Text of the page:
Caden (Philip Seymour Hoffman): That was good, Tom.
Tom (Daniel London): Yeah?
Tom: I was trying something different. I was…crashing differently – ambivalently.
Caden: I want to ask you, how old are kids when they start to write?
Madeleine (Hope Davis): Listen, there’s an absolutely brilliant novel written by a four year old.
Madeleine: ‘Little Winky’ by Horace Azpiazu.
Caden: It’s cute.
Madeleine: Oh, hardly. Little Winky is a virulent anti-Semite. The story follows his initiation into the Klan, his immersion in the pornographic snuff industry, and his ultimate degradation at the hands of a black ex-convict named Eric Washington Jackson Jones Johnson.
Caden: Written by a four year old.
Caden: Wow. Written by a four year old.
Madeleine: Well, Azpiazu killed himself when he was five.
Caden: Why did he kill himself?
Madeleine: I don’t know, why did you?
Madeleine: I said, ‘Why would you?’
Caden: You’re weirdly close to what I’d visualized for this character.
Millicent Weems (Dianne Wiest): Glad to be weirdly close.
"Dear diary, I'm afraid I'm gravely ill. It is perhaps times like these that one reflects on things past. An article of clothing from when I was young. A green jacket. I walk with my father. A game we once played. Pretend we're fairies. I'm a girl fairy. My name is Laura Lee. And you're a boy fairy. Your name is Tita Lee. Pretend, when we're fairies we fight each other, and I say "Stop hitting me I'll die!" And you hit me again and I say, "Now I have to die." And then you say, "But I'll miss you." And I say, "But I have to. And you'll have to wait a million years to see me again. And I'll be put in a box, and all I'll need is a tiny glass of water and lots of tiny pieces of pizza and the box will have wings like an airplane." And you'll ask, "Where will it take you?" "Home." I say."
- Olive (Robin Weigert)
At a glance:
Charlie Kaufman’s directorial debut is a dense, thought-provoking, sometimes comical, sometimes puzzling examination of a middle aged playwright battling with self-worth, love and art
Our review (with spoilers):
Playwright Caden Cotard's (Philip Seymour Hoffman) productions receive rave reviews, but they are safe copies of other people’s inspirations. At the same time, his relationship with partner Adele (Catherine Keener) is ending, and his body is deteriorating. Prompted by winning a prestigious award, and fighting to find meaning in his life, he begins a new project where he will demand honesty from himself and his actors. The project takes some time to come to fruition – a lot of time – years, in fact, and it is never really completed. This play about life is life, in fact – even though it is taking place on a huge warehouse-sized set and is populated with lookalikes playing the parts of each other.
For a good part of Synecdoche, I thought I was viewing a dream or alternative reality. It took a while for me to realize (or assume, anyway) that the story we were seeing was happening, albeit with chunks removed. As Caden ages, the speed at which his life passes feels very much like the way my life seems to pass too quickly now, where months and years go by in blocks that seem to be over and to fade away almost immediately. Many of us are driven to excel, or at least to cope, and that struggle leaves little time to revel in good memories from the past, or sometimes to even make the right decisions for the future.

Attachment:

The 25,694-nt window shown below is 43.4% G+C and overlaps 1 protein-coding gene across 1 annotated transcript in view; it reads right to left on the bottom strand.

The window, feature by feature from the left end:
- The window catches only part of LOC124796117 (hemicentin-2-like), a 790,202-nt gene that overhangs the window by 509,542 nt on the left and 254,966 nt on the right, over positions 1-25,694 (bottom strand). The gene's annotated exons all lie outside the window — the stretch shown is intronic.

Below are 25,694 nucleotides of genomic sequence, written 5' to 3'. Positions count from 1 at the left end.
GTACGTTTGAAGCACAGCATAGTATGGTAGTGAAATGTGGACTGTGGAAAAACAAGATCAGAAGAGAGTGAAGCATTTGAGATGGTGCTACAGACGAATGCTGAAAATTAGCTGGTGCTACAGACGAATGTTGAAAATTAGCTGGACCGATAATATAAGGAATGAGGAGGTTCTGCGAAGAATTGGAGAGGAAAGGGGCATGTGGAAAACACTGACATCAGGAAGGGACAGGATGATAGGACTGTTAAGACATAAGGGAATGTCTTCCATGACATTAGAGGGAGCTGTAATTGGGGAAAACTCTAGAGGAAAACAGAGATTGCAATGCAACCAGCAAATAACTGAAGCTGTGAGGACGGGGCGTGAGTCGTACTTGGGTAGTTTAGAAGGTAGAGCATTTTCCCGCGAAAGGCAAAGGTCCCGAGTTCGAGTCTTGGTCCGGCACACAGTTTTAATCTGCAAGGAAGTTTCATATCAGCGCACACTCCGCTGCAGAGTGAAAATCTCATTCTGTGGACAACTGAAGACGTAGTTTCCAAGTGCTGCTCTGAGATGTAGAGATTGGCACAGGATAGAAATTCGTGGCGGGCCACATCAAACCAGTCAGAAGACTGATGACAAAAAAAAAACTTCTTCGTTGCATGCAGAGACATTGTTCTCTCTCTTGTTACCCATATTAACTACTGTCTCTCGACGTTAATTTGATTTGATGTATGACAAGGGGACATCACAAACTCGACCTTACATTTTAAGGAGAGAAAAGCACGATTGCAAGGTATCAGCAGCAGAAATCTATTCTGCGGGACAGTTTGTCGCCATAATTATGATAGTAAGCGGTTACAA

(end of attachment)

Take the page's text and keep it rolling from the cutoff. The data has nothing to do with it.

Kaufman writes from the depths of his imagination, and here, his first writer/director film, sometimes only he might be able to follow the train of thought he is taking. It is possible that his material is improved, or at least more accessible, when forced through the prism of another director. Left to his own devices, we get unadulterated, imaginative Kaufman in all his murky glory. Despite the nightmarish fantasy, his story is grounded by moments of pure truth. For example, he absolutely nails the detached way that doctors treat patients. He has a tremendous feel for the way people in relationships speak to each other, or perhaps for the things that they think about each other. He transforms fear of living and fear of failing into tangible, in-your-face nightmarish images of a city filled with garbage and people filled with despair.
Synecdoche isn’t totally successful. The overall feeling of despair weighed me down. The final 20 minutes is almost all exposition that provides plenty of thought provocation, but little in the way of a conclusion. If that’s the point, then it is a total success. But no matter, because the film’s true value is its stunning originality and its copious amounts of beautiful Kaufman prose.
It’s also an actor’s film. The last time I saw Samantha Morton, she was a hard-edged, emotion-challenged person in Code 46. Her transformation here is eye-popping. Emily Watson plays Morton’s double to good effect. Tom Noonan is convincing as Caden’s doppelganger – he doesn’t do an imitation; he’s just stalked the guy for 20 years, so who better to play him? Dianne Wiest is effective in a small role. Hoffman is handed a huge assignment here; he is supposed to be the consummate actor, but for some reason I find it difficult to feel empathy for him.
Other reviewers said:
"So dense, so complex and so downright puzzling that even Kaufman fans may balk at it."
- David Stratton (At the Movies [Australia])
"The film is either a masterpiece or a massively dysfunctional act of self-indulgence and self-laceration. It has brilliance, either way: surreal, utterly distinctive, witty, gloomy in the manner that his fans will recognise and adore."
- Peter Bradshaw (Guardian [UK])
"A difficult, maddening and elusive film that’s also intriguing, profound and darkly funny."
- Matt Bochenski (Little White Lies)